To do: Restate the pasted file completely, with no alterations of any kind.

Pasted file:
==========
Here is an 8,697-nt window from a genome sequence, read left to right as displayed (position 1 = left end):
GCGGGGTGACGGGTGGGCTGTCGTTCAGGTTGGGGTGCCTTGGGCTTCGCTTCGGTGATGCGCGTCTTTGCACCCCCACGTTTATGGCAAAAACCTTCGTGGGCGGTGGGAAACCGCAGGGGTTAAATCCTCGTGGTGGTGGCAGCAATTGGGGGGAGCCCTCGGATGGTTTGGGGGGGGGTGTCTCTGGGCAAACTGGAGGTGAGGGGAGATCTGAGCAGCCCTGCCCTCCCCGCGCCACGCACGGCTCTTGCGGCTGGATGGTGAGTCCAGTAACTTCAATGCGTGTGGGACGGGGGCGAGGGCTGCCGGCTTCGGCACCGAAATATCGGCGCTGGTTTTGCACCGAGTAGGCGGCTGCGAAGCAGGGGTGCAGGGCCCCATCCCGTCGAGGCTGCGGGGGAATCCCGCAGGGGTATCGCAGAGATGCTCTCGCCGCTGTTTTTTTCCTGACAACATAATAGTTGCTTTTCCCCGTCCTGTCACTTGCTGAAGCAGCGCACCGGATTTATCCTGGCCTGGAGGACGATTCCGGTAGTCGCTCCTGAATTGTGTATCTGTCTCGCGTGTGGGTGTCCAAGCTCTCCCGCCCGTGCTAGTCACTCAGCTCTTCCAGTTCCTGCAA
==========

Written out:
Here is an 8,697-nt window from a genome sequence, read left to right as displayed (position 1 = left end):
GCGGGGTGACGGGTGGGCTGTCGTTCAGGTTGGGGTGCCTTGGGCTTCGCTTCGGTGATGCGCGTCTTTGCACCCCCACGTTTATGGCAAAAACCTTCGTGGGCGGTGGGAAACCGCAGGGGTTAAATCCTCGTGGTGGTGGCAGCAATTGGGGGGAGCCCTCGGATGGTTTGGGGGGGGGTGTCTCTGGGCAAACTGGAGGTGAGGGGAGATCTGAGCAGCCCTGCCCTCCCCGCGCCACGCACGGCTCTTGCGGCTGGATGGTGAGTCCAGTAACTTCAATGCGTGTGGGACGGGGGCGAGGGCTGCCGGCTTCGGCACCGAAATATCGGCGCTGGTTTTGCACCGAGTAGGCGGCTGCGAAGCAGGGGTGCAGGGCCCCATCCCGTCGAGGCTGCGGGGGAATCCCGCAGGGGTATCGCAGAGATGCTCTCGCCGCTGTTTTTTTCCTGACAACATAATAGTTGCTTTTCCCCGTCCTGTCACTTGCTGAAGCAGCGCACCGGATTTATCCTGGCCTGGAGGACGATTCCGGTAGTCGCTCCTGAATTGTGTATCTGTCTCGCGTGTGGGTGTCCAAGCTCTCCCGCCCGTGCTAGTCACTCAGCTCTTCCAGTTCCTGCAA